Brachial Plexus Injury
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The brachial plexus is a bundle of nerves that originates in the cervical spine. Injury to these nerves can result in loss of feeling in the arm, muscle atrophy, or permanent disability. Brachial plexus injuries in infants are often traced back to a physician’s failure to properly respond and treat the mother and fetus when the fetus is large, there is advanced maternal age or maternal obesity, or the physician has used vacuum extraction or high forceps delivery. These injuries often occur in mothers who are diabetic or develop gestational diabetes and the physician fails to properly assess the size and weight of the baby before delivery.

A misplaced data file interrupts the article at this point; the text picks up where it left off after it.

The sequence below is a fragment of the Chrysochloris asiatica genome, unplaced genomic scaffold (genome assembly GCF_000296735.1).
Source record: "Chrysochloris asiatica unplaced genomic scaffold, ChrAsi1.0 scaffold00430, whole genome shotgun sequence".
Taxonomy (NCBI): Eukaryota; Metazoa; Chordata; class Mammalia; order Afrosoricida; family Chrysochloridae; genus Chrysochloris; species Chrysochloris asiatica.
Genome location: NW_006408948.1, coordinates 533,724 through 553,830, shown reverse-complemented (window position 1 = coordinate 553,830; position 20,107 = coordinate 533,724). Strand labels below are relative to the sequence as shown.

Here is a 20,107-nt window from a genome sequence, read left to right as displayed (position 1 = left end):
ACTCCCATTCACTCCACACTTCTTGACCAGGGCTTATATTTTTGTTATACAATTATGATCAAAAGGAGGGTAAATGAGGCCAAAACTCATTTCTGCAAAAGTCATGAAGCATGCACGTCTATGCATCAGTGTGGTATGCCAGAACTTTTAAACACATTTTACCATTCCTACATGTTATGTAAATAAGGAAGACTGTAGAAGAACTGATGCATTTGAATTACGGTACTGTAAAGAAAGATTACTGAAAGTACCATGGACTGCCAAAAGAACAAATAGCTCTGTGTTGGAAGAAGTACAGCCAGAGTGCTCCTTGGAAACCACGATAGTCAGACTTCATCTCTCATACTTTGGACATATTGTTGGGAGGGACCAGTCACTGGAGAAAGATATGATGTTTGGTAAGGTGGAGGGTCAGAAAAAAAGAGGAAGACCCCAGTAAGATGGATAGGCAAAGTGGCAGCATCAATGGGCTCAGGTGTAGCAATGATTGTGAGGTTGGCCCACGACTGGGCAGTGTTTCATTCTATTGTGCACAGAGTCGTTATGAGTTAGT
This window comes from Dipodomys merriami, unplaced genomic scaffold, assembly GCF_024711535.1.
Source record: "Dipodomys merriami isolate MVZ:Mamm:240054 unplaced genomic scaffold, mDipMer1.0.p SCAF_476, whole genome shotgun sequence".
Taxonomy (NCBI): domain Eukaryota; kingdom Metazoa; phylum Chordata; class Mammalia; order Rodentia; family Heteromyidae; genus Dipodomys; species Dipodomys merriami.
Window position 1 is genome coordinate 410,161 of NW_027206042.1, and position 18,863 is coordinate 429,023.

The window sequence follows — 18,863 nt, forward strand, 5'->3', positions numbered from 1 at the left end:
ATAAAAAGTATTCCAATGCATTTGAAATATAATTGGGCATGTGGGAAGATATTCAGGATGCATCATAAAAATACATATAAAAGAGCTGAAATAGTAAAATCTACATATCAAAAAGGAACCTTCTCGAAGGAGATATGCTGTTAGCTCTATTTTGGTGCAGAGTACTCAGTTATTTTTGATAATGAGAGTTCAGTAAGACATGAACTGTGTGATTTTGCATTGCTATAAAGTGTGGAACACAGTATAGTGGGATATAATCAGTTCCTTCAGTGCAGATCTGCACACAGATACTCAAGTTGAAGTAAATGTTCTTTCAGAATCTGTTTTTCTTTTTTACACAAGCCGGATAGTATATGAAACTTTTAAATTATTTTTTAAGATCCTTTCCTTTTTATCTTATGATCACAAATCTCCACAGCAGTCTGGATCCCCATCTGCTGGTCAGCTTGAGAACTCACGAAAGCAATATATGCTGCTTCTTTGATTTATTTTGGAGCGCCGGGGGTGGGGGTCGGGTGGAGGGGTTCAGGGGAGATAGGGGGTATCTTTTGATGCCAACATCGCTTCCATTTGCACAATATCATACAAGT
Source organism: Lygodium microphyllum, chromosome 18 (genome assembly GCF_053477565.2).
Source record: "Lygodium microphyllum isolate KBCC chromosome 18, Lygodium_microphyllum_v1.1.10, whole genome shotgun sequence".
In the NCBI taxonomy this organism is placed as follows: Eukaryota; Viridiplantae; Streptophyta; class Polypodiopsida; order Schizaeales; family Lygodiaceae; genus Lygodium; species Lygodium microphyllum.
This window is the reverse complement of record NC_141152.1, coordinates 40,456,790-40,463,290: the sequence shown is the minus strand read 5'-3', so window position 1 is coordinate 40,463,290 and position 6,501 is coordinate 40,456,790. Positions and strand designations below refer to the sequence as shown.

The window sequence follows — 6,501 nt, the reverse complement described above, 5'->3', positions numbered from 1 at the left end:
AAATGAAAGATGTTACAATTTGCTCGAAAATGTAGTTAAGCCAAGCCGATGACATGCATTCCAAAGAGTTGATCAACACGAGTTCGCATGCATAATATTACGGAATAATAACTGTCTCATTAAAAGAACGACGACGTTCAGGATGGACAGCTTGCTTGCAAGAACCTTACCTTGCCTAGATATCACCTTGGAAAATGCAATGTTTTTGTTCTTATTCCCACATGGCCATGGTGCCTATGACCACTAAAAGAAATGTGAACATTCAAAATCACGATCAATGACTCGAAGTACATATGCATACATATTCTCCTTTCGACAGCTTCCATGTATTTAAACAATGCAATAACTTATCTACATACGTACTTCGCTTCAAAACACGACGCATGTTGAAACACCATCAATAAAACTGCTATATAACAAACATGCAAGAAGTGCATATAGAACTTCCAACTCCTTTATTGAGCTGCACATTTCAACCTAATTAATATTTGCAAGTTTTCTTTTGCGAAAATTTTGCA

Erb’s palsy almost always results from the negligent handling of shoulder dystocia during labor and delivery and results in nerve damage that may mean that a baby will never have normal use of his or her arm.
An oversized baby, an obese mother, or complications related to the position of the fetus and the mother during labor and delivery may cause a baby’s shoulder to get stuck behind the mother’s pubic bone. The resulting shoulder dystocia may mean that a child will never have normal use of his or her arm because of the nerve damage.